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Prison Architect is getting its first update from Double Eleven, the studio that’s taken over the game since Introversion sold it to Paradox Interactive in January of this year. The Clink adds some new walls and floors as well as a couple of interface changes. It’s basic maintenance more than a feature drop, but that’s to be expected with a new developer setting the cadence.

One of the worries many Prison Architect fans have regarding the buyout, is that Paradox might push a DLC-heavy revenue model onto customers. So far, it hasn’t happened, and this first update shows a light touch.

Dozens said PUBG needed a plot, so they’re getting one

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A new game with a narrative in the PlayerUnknown’s Battlegrounds setting is in development. You might’ve thought the story of PUBG was simply “I got shot by someone I didn’t even see while fumbling with my inventory,” but PUBG Corporation and Striking Distance think differently. In fact, the companies think the time is right for an “original narrative experience” in the PUBG universe. We could learn the secret drama behind the frying pan, or the tragic irony of the chicken dinner.

“As a creative, the freedom to explore the PUBG universe has me excited about the possibilities, which I view as beyond the battle royale genre.”

Striking Distance is a new studio from Glen Schofield, one of the original co-founders of Sledgehammer Games. He also served as vice president and general manager at Visceral where he oversaw the development of Dead Space.

Magic: The Gathering is Turing complete

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Magic: The Gathering, Richard Garfield’s 1993 brainchild, is as computationally complex as its reputation suggests. A physics paper written by longtime player Alex Churchill, Stella Biderman of the Georgia Institute of Technology, and Austin Herrick of the University of Pennsylvania argues that Magic is so mathematically complex that it is capable of recreating any computational function. The game is “Turing complete” in the parlance of computational theorists. Simply, the mechanics are complex enough, and there exists enough card variety that it’s possible (although statistically unlikely) to create a game in which the players have no options but to follow instructions to the end state. The equivalent of a cardboard handheld Turing Machine.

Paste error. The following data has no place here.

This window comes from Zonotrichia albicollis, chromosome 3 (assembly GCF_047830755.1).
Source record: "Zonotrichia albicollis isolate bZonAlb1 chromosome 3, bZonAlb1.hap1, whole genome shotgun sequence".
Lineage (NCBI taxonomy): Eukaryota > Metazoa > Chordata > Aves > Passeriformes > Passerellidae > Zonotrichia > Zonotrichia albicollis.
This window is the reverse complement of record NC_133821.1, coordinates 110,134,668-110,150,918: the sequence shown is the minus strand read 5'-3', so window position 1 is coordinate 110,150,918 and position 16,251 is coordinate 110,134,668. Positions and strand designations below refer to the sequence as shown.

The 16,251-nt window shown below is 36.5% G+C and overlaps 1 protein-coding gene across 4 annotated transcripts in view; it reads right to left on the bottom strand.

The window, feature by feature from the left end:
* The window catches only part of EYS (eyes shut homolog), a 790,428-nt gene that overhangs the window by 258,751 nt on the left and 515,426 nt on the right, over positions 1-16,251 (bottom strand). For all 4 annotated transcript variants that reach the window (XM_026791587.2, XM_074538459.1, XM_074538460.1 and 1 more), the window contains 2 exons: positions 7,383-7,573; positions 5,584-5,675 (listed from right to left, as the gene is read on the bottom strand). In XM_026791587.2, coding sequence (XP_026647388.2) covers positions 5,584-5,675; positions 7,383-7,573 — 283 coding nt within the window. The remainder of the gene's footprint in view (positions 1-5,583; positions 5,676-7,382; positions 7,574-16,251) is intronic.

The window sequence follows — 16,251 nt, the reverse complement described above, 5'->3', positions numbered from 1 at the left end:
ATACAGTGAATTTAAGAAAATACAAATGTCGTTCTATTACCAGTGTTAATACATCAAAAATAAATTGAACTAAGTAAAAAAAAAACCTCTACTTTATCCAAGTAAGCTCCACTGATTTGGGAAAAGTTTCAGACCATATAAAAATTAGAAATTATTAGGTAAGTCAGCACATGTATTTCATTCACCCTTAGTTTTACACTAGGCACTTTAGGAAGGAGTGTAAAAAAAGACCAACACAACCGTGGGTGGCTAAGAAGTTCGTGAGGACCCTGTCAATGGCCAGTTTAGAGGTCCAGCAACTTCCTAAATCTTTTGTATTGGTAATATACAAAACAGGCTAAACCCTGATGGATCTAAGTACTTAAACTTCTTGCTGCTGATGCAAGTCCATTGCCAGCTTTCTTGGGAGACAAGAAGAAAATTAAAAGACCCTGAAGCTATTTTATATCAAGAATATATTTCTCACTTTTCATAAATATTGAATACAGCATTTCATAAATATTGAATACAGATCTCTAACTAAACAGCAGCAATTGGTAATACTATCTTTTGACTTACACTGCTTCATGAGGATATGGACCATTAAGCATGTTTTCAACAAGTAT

“It’s quite possible that Magic is the only tabletop game that’s Turing complete.”

It’s all a lot of math and hoo-haw that Ars Technica does a decent job of explaining to laypeople, but the summary is that Magic players can really lord it over Netrunner fans. Their game is scientifically better.

Imperator: Rome prepares to carpe diem cras

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Imperator: Rome, the sequel to Europa Universalis: Rome, has been having a tough time. Since its launch in April, fans have taken the game to task for having some unfulfilling mechanics, unfair opponents, and a monarch power system that’s been derisively nicknamed “mana” due to the way it magically works. It’s the only Paradox Interactive grand strategy game with a negative average of user ratings on Steam. While the game’s initial sales exceeded the developer’s expectations, the player response has been disappointing. So much so, that the roadmap Paradox published includes multiple steps to get back on course. In a new interview with PC Gamer, designer Johan Andersson revealed how he took the criticism to heart.

“I don’t understand why people want to buy a game that has major core features that they don’t like. Well, if the customers want something different, we’ll just have to change the game to do that.”

The first big improvement update For Imperator: Rome comes on June 26th. It will revamp naval action to give fleets more to do.